Watada declared that "there's tremendous support out there. I think it's unfortunate that we haven't been able to get into the national media as much as we wanted to. And therefore, the more east you go, the less people know about the case. And I think, just looking at how much support I've received in Washington state and back home in my home state, in Hawaii, there are a lot of people who are coming out. And not just people on one spectrum of the political ideology, but people from the mainstream. They are all coming out -- the unions, the interfaith groups, the students, universities. They are all coming out to support. And I think that's just a testament to how people feel about the war and the policies of this administration."
There is a lot of support. There is, however, very little coverage in media big or small. There are exceptions and it's usually the same group we've learned to look for coverage of what matters. Yesterday on Free Speech Radio News and The KPFA Evening News, Martha Baskin reported on the Citizens' Hearing on the Legality of U.S. Actions in Iraq held in Tacoma, Washington last Satruday and Sunday noting that while a 'judge' had "ruled that" Watada "could not raise the legality of the war in his defense" the hearing did just that attracting experts from legal and military fields, "military families and veterans". Richard Falk was heard, in the report, testifying that, "It is our role as citizens to protect those who are brave enough . . . who refuse to participate in an illegal war."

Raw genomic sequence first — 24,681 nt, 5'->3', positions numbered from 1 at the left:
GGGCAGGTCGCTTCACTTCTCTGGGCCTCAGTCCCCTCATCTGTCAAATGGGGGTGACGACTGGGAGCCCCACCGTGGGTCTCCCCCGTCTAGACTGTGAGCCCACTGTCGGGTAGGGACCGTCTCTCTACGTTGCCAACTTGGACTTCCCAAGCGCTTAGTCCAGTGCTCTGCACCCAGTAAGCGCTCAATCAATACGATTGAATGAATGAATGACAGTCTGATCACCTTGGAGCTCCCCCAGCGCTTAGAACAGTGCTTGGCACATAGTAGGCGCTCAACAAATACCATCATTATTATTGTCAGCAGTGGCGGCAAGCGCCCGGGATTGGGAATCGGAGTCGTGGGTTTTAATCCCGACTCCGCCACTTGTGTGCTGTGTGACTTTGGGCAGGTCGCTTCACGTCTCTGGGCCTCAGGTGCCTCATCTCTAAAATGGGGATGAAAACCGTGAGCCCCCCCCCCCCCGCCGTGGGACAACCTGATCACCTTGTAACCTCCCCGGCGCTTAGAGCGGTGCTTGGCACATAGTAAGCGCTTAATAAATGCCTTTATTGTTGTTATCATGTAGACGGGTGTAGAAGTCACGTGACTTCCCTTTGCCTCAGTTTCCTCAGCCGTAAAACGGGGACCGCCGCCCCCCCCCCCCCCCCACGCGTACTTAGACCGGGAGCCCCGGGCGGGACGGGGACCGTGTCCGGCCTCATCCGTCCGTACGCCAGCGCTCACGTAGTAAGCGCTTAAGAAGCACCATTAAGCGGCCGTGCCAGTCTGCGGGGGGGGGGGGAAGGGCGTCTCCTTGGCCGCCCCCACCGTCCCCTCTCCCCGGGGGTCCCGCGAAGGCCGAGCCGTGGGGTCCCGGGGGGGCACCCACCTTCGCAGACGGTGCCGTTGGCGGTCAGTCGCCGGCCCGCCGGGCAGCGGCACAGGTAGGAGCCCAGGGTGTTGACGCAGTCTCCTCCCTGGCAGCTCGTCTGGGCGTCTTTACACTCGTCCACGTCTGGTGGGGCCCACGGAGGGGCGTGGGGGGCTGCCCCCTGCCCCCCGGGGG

Another issue in the court-martial of Ehren Watada is whether or not journalists should participate in the proceedings as witnesses for the prosecution. Emily Howard spoke with journalists Sarah Olson and Norman Solomon yesterday on KPFA's Flashpoints. Olson will not discuss her "legal strategy." She has stated, on air, to Laura Flanders she wouldn't testify and she has played mum on that with others. However, as noted on Sunday, she has not stated that she supported Watada 100%, she has just stated that as a journalist it is her job to cover the news and her sources are sources and neither an endorsement or a rebuke.
Speaking with Howard yesterday, Olson made her strongest case yet.
She did that by first starting with Ehren Watada who is facing the court-martial and whose stand is what the military is interested in and wants to punish. ("The crux of this trial," as Howard pointed out.) Having established Watada's stand, Olson then connected it to other war resisters who had come forward by name (and noted that Flashpoints interviewed Ivan Brobeck -- they were the only outlet to do so when he returned to the US from Canada to turn himself on election day in November with an open letter to the Bully Boy). Why does whether she testifies or not in the court-martial matter?